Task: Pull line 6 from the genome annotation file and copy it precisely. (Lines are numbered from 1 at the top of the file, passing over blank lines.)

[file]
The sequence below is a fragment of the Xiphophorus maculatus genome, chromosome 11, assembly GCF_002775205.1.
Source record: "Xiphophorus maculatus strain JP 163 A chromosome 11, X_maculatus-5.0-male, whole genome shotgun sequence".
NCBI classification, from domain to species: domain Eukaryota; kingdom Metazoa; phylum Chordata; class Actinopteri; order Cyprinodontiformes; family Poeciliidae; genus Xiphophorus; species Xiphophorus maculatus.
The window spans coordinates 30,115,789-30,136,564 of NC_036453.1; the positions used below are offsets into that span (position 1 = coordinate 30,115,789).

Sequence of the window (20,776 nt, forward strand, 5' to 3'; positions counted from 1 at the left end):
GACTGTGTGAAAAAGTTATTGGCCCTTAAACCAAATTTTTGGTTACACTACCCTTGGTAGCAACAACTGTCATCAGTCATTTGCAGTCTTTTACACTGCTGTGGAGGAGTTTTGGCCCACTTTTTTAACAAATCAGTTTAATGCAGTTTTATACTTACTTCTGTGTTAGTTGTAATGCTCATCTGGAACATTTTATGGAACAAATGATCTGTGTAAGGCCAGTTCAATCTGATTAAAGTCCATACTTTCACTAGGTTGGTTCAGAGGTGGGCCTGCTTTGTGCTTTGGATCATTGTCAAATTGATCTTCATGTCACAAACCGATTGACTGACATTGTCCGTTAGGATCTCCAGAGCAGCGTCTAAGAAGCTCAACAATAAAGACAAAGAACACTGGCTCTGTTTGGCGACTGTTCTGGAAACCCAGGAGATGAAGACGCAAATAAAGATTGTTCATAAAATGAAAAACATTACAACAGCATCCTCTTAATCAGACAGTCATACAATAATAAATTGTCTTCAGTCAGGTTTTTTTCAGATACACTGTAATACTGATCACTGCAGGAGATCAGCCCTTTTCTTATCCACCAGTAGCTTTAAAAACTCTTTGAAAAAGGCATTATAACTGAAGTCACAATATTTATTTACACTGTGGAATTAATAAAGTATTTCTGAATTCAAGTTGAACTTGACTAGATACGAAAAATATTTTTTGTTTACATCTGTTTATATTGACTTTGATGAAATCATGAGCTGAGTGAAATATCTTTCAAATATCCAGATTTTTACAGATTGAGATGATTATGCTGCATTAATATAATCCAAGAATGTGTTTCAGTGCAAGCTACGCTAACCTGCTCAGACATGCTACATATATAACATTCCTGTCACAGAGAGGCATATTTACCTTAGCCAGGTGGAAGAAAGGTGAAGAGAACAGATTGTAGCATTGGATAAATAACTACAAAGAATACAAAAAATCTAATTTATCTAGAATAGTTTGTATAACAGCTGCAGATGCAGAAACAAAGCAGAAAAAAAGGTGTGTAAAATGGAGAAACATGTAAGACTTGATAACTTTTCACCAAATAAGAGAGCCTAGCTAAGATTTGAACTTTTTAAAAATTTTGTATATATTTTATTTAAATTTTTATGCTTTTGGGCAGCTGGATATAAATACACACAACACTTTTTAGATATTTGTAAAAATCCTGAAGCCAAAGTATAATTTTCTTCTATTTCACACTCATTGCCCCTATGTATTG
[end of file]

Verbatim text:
GACTGTGTGAAAAAGTTATTGGCCCTTAAACCAAATTTTTGGTTACACTACCCTTGGTAGCAACAACTGTCATCAGTCATTTGCAGTCTTTTACACTGCTGTGGAGGAGTTTTGGCCCACTTTTTTAACAAATCAGTTTAATGCAGTTTTATACTTACTTCTGTGTTAGTTGTAATGCTCATCTGGAACATTTTATGGAACAAATGATCTGTGTAAGGCCAGTTCAATCTGATTAAAGTCCATACTTTCACTAGGTTGGTTCAGAGGTGGGCCTGCTTTGTGCTTTGGATCATTGTCAAATTGATCTTCATGTCACAAACCGATTGACTGACATTGTCCGTTAGGATCTCCAGAGCAGCGTCTAAGAAGCTCAACAATAAAGACAAAGAACACTGGCTCTGTTTGGCGACTGTTCTGGAAACCCAGGAGATGAAGACGCAAATAAAGATTGTTCATAAAATGAAAAACATTACAACAGCATCCTCTTAATCAGACAGTCATACAATAATAAATTGTCTTCAGTCAGGTTTTTTTCAGATACACTGTAATACTGATCACTGCAGGAGATCAGCCCTTTTCTTATCCACCAGTAGCTTTAAAAACTCTTTGAAAAAGGCATTATAACTGAAGTCACAATATTTATTTACACTGTGGAATTAATAAAGTATTTCTGAATTCAAGTTGAACTTGACTAGATACGAAAAATATTTTTTGTTTACATCTGTTTATATTGACTTTGATGAAATCATGAGCTGAGTGAAATATCTTTCAAATATCCAGATTTTTACAGATTGAGATGATTATGCTGCATTAATATAATCCAAGAATGTGTTTCAGTGCAAGCTACGCTAACCTGCTCAGACATGCTACATATATAACATTCCTGTCACAGAGAGGCATATTTACCTTAGCCAGGTGGAAGAAAGGTGAAGAGAACAGATTGTAGCATTGGATAAATAACTACAAAGAATACAAAAAATCTAATTTATCTAGAATAGTTTGTATAACAGCTGCAGATGCAGAAACAAAGCAGAAAAAAAGGTGTGTAAAATGGAGAAACATGTAAGACTTGATAACTTTTCACCAAATAAGAGAGCCTAGCTAAGATTTGAACTTTTTAAAAATTTTGTATATATTTTATTTAAATTTTTATGCTTTTGGGCAGCTGGATATAAATACACACAACACTTTTTAGATATTTGTAAAAATCCTGAAGCCAAAGTATAATTTTCTTCTATTTCACACTCATTGCCCCTATGTATTG